How It’s New York: Irish Chamber Orchestra is playing at one of New York’s treasures, Alice Tully Hall at Lincoln Center. One of the pieces, Termon, by Mícheál Ó Súilleabhaín, commemorates 9/11 on its tenth anniversary.
How It’s Irish: The orchestra is in residence at Irish World Academy of Music and Dance at the University of Limerick, and over half of the players are Irish- like its can-do CEO, John Kelly.
This article first appeared in Irish Examiner on Oct. 25
Tuesday October 25, 2011
Not Just An Orchestra But A Cultural Ambassador
John Kelly tells me, as we cross Broadway to Lincoln Center’s Alice Tully Hall, where the Irish Chamber Orchestra is playing October 31.
Their program includes the new work Termon, by Irish composer Mícheál Ó Súilleabháin commissioned to commemorate the tenth anniversary of 9/11, and the Prokofiev “left-hand” Piano Concerto, with pianist Leon Fleisher, as well as symphonies from Beethoven and Haydn.
The orchestra is giving 8 concerts across America.
A God guy, the ebullient orchestra CEO repeats.
“I’m not a religious guy, but I believe there’s a great creator of the universe, and that he created us to be successful. My particular gift is music, and I believe music plays a critical role in helping people in their lives.”
He was a violin and viola player in the orchestra 18 years ago when he had the vision to develop the organization in a new way.”I’m a poacher turned gamekeeper,” he laughs.
The orchestra “was a gig band” at the time, without contracted musicians.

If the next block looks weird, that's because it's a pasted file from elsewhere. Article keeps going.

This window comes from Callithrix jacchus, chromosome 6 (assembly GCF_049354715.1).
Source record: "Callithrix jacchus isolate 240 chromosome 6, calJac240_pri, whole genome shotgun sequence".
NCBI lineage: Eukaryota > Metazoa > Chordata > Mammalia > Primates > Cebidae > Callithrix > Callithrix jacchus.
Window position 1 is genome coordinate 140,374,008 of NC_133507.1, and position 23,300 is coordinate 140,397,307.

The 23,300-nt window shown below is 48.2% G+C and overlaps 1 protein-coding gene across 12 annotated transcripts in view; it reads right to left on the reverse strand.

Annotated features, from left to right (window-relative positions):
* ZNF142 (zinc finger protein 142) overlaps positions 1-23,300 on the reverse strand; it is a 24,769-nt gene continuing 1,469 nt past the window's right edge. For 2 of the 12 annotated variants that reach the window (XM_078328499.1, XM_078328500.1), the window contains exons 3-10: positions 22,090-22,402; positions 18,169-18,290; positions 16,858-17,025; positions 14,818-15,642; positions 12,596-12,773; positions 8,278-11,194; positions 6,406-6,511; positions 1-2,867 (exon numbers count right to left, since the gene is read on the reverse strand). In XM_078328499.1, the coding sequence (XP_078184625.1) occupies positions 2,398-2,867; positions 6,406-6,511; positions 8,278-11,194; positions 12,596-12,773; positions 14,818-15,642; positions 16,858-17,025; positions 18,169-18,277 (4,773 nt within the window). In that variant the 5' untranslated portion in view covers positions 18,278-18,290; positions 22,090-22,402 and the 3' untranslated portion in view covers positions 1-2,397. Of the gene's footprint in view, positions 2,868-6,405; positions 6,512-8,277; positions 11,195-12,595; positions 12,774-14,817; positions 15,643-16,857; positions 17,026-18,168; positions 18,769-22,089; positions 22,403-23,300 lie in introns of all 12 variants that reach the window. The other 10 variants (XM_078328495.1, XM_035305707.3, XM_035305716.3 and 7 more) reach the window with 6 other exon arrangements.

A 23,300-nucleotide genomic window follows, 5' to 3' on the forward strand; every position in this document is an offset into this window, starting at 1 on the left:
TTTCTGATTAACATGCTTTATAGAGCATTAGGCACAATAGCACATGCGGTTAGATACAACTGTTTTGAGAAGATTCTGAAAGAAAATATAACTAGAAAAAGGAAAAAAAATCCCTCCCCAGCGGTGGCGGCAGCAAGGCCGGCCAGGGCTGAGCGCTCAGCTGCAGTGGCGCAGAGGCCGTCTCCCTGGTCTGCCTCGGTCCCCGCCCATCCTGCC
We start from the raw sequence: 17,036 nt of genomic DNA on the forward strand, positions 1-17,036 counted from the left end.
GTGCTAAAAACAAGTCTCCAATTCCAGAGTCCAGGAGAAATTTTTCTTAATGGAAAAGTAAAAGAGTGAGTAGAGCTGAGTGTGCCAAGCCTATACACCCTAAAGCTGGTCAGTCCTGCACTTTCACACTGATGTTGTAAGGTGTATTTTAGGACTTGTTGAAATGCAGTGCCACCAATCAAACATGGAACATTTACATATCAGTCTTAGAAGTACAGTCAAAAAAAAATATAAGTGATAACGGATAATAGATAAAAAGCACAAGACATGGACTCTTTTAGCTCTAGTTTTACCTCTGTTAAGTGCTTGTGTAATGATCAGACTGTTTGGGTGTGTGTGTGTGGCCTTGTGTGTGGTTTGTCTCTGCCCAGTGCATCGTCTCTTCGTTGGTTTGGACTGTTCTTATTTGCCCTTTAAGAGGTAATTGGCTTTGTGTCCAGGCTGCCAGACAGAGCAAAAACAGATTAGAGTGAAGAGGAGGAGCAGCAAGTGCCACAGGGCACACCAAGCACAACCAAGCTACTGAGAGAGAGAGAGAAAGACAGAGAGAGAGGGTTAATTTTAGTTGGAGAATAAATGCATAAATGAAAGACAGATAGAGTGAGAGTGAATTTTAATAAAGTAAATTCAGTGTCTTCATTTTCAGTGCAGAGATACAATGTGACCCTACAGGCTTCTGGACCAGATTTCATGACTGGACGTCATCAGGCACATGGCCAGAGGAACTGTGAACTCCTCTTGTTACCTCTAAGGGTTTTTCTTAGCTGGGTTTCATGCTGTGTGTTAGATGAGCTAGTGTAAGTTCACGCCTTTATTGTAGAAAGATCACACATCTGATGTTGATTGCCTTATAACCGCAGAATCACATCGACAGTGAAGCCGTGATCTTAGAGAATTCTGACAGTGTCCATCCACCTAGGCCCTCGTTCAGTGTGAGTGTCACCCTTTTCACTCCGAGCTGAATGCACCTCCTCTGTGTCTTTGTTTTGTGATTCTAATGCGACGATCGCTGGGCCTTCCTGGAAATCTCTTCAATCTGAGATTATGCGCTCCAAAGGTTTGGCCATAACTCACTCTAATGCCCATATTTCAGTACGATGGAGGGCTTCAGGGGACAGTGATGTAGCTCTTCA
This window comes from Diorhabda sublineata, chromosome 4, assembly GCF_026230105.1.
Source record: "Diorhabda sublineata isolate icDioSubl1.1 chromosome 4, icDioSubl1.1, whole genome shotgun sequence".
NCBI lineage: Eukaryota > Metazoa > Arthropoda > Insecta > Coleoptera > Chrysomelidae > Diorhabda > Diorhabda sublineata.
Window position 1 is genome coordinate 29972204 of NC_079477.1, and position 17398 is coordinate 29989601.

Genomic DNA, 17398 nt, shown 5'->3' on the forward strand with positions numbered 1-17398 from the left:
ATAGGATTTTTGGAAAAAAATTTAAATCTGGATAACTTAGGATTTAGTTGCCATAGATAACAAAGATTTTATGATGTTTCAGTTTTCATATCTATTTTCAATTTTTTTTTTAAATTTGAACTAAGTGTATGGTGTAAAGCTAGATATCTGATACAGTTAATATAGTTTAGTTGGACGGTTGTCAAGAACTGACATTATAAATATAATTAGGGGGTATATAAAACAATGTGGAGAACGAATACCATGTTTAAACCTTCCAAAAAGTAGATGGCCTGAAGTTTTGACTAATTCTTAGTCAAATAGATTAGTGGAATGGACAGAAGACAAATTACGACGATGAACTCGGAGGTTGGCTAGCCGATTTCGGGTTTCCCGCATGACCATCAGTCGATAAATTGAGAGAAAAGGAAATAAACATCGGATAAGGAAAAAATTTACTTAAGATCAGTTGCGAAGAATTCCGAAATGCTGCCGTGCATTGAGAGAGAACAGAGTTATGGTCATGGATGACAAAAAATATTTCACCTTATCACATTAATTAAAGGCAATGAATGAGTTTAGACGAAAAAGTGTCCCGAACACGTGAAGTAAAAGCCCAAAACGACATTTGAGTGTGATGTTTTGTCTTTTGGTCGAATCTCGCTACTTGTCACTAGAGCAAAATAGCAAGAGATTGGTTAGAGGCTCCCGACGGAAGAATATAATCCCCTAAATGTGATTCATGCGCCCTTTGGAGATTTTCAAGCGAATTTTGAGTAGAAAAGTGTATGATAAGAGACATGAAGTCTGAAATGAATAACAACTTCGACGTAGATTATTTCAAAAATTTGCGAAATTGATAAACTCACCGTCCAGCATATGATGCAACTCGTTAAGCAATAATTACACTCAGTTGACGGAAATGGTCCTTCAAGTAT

He had worked outside of Ireland for 14 years, studying at the Royal College of London, then in Germany. And he noticed most of his Irish colleagues never went home.
He thought: “why don’t we develop an orchestra in Ireland that has the capacity to be the Berlin Philharmonic of Chamber orchestras?”His goal was to form a global brand, an orchestra that could be a cultural ambassador.
He’s done it.
Consider Termon, a piece of music that has international meaning.
It reflects the deep ties between Ireland and America, and the impact that 9/11 had in Ireland, John explains. Ó Súilleabháin ‘s work for Uillean Pipes and Strings is performed by Pádraic Keane, recipient of the Gradam Ceoil Music Award, and was commissioned with the orchestra and monies from the American-Ireland Fund.
It debuted at the US Embassy in Dublin on 1 September, 2011.
The name derives from the Irish “An Tearmann,” meaning “place of sanctuary.”
A chamber orchestra, from 18-40 musicians, is significantly smaller than symphony orchestra’s 90-110.
The size affects the repertoire too, so chamber orchestras mainly perform Baroque, Classical, and specifically composed work, not the romantic wall of strings sound.
When John first envisioned the ICO, there was no money for a standing chamber orchestra with artists on contract, “but I knew God put that idea in my heart. I knew money would come, there was no question in my mind.”
Mícheál Ó Súilleabháin first Professor of Music at the University of Limerick, invited the orchestra to take residence there in 1994, which opened the door for Arts Council funding.
The Arts Council initially was supportive of the idea but told him it wasn’t a priority to be funded.
His Board said there was no money. But he wasn’t discouraged.
“I’ve had too many God experiences. Which people might find a bit strange. It’s like going to the ATM. God wants us to be successful, and he supplies us with the ability and means to do that.”
A professional musician since the age of 9, John grew up in Clongowes Wood.
He was one of five brothers, all of whom played music, and his father was a composer and music teacher. He now lives in Killaloo, in a house he built overlooking the river Shannon.
His positive philosophy came to him in childhood, while attending a small Catholic school, founded by Quakers, “that was called Prosperous, believe it or not.”
He learned that “this was a sin, that was a sin, the other thing was a sin”, but read the Bible where he discovered that God loved, him, regardless of his performance.He had an obligation to see God’s love manifested, he realized.